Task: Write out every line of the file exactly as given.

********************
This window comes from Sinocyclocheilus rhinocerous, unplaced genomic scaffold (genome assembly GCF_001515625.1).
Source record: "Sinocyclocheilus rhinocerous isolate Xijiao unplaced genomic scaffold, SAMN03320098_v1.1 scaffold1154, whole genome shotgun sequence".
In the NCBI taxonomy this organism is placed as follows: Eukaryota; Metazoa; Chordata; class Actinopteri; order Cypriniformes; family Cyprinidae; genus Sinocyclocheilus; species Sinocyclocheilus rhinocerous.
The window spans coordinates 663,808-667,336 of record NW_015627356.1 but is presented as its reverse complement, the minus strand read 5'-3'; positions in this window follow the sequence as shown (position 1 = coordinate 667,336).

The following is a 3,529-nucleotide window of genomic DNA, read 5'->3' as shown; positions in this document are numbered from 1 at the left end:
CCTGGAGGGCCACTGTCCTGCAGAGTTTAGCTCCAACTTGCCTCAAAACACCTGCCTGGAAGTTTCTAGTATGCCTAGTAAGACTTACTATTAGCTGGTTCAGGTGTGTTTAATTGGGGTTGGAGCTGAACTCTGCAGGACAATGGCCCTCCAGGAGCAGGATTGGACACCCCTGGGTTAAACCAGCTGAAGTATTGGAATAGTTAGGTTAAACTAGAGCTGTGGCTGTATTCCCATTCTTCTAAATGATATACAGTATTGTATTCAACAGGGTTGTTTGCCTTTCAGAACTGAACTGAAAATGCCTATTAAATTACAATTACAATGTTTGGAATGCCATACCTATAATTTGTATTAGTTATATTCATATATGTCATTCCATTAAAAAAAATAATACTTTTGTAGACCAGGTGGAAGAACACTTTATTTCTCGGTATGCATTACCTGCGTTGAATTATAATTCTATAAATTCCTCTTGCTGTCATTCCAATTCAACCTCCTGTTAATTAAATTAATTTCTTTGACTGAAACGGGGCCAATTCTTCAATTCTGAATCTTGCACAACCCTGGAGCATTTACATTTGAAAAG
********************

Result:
This window comes from Sinocyclocheilus rhinocerous, unplaced genomic scaffold (genome assembly GCF_001515625.1).
Source record: "Sinocyclocheilus rhinocerous isolate Xijiao unplaced genomic scaffold, SAMN03320098_v1.1 scaffold1154, whole genome shotgun sequence".
In the NCBI taxonomy this organism is placed as follows: Eukaryota; Metazoa; Chordata; class Actinopteri; order Cypriniformes; family Cyprinidae; genus Sinocyclocheilus; species Sinocyclocheilus rhinocerous.
The window spans coordinates 663,808-667,336 of record NW_015627356.1 but is presented as its reverse complement, the minus strand read 5'-3'; positions in this window follow the sequence as shown (position 1 = coordinate 667,336).

The following is a 3,529-nucleotide window of genomic DNA, read 5'->3' as shown; positions in this document are numbered from 1 at the left end:
CCTGGAGGGCCACTGTCCTGCAGAGTTTAGCTCCAACTTGCCTCAAAACACCTGCCTGGAAGTTTCTAGTATGCCTAGTAAGACTTACTATTAGCTGGTTCAGGTGTGTTTAATTGGGGTTGGAGCTGAACTCTGCAGGACAATGGCCCTCCAGGAGCAGGATTGGACACCCCTGGGTTAAACCAGCTGAAGTATTGGAATAGTTAGGTTAAACTAGAGCTGTGGCTGTATTCCCATTCTTCTAAATGATATACAGTATTGTATTCAACAGGGTTGTTTGCCTTTCAGAACTGAACTGAAAATGCCTATTAAATTACAATTACAATGTTTGGAATGCCATACCTATAATTTGTATTAGTTATATTCATATATGTCATTCCATTAAAAAAAATAATACTTTTGTAGACCAGGTGGAAGAACACTTTATTTCTCGGTATGCATTACCTGCGTTGAATTATAATTCTATAAATTCCTCTTGCTGTCATTCCAATTCAACCTCCTGTTAATTAAATTAATTTCTTTGACTGAAACGGGGCCAATTCTTCAATTCTGAATCTTGCACAACCCTGGAGCATTTACATTTGAAAAG